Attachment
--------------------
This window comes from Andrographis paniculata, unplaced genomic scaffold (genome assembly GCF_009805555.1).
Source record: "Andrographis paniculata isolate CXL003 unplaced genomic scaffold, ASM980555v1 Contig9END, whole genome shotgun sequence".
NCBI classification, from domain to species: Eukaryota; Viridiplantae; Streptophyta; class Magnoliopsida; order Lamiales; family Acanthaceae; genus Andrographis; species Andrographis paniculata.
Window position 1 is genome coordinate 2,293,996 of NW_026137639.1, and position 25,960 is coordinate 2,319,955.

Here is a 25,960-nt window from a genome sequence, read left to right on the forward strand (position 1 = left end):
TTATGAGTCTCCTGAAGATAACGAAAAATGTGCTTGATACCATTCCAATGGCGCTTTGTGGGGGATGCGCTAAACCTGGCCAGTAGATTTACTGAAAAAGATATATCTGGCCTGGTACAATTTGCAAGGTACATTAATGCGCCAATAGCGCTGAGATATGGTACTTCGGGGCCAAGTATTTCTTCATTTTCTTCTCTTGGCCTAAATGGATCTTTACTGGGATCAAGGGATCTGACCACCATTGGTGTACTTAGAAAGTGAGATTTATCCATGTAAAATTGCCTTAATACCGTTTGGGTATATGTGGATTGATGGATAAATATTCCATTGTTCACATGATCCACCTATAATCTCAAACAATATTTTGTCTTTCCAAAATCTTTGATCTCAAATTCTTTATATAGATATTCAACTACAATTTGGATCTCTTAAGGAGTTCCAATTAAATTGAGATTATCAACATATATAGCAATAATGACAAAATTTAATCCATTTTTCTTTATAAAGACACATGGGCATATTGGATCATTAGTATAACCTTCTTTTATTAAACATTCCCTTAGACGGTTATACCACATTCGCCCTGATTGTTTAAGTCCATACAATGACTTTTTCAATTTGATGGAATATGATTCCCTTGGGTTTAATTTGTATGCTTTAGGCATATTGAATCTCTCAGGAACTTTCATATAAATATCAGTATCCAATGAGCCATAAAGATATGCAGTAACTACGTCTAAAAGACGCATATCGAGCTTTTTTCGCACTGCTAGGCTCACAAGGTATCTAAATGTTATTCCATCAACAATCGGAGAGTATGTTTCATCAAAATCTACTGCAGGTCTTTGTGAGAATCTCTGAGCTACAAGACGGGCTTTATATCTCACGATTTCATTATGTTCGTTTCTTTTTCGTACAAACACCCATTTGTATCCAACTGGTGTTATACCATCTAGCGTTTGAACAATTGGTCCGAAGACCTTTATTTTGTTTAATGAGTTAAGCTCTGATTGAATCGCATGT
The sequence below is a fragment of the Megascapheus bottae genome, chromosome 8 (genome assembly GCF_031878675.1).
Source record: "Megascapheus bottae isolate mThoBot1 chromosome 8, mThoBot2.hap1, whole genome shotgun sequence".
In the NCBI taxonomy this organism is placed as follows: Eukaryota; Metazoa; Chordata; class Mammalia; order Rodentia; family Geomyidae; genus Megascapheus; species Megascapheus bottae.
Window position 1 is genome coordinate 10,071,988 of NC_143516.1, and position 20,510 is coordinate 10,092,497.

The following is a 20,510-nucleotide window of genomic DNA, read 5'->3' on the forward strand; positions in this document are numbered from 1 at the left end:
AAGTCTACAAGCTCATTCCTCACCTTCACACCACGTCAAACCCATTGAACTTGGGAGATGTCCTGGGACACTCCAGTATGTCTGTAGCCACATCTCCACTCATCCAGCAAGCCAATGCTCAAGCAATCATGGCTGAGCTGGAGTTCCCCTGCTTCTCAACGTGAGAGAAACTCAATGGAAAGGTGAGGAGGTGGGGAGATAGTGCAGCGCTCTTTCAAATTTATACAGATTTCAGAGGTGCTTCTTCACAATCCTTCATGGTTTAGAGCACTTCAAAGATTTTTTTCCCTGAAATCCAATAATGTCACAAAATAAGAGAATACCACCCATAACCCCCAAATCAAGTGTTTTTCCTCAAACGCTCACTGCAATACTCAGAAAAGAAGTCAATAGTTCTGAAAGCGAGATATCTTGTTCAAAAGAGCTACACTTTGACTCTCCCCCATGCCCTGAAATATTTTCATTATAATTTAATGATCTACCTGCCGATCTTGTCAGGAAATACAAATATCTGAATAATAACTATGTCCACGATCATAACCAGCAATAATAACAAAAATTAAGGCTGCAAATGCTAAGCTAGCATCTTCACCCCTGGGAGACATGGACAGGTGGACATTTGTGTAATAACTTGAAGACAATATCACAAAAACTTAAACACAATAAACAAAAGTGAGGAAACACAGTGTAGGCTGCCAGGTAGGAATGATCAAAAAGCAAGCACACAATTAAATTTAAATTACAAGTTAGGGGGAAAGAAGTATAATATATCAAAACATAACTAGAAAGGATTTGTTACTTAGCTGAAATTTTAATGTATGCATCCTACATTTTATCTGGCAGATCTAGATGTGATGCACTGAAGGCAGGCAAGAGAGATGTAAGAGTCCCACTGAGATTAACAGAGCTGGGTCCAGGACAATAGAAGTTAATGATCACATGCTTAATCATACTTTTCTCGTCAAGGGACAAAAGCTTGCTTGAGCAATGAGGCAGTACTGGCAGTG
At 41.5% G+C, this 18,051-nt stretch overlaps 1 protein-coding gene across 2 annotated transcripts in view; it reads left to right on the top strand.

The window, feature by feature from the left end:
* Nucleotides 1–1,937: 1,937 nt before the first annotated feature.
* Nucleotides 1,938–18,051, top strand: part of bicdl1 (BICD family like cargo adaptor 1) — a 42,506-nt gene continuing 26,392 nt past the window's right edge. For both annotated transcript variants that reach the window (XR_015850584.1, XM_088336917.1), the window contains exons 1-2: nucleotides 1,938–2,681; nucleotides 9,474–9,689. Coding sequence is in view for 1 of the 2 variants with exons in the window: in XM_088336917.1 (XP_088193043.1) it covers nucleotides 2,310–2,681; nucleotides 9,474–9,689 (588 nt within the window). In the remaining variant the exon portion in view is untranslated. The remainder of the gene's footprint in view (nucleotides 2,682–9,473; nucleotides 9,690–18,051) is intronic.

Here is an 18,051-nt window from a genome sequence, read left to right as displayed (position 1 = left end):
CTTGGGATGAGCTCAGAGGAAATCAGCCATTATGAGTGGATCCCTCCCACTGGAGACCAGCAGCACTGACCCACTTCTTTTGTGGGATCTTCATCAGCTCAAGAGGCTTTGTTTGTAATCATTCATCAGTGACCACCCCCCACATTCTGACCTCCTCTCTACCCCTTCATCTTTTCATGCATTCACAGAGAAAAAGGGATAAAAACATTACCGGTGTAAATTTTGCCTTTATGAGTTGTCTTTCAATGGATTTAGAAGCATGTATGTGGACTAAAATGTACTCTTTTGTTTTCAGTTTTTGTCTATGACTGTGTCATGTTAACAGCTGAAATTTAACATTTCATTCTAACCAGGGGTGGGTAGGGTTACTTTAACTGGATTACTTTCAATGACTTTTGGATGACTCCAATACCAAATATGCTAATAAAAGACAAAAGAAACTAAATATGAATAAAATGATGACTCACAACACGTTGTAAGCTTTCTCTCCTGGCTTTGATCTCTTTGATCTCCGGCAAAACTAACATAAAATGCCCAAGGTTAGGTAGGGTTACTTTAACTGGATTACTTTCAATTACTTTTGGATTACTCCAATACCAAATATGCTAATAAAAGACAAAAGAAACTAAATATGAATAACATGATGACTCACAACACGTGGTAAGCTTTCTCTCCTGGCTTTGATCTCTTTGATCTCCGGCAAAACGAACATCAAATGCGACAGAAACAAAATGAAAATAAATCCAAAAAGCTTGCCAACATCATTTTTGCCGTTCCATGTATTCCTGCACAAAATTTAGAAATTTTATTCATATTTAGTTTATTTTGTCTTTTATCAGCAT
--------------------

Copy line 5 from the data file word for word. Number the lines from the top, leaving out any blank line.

Here is a 25,960-nt window from a genome sequence, read left to right on the forward strand (position 1 = left end):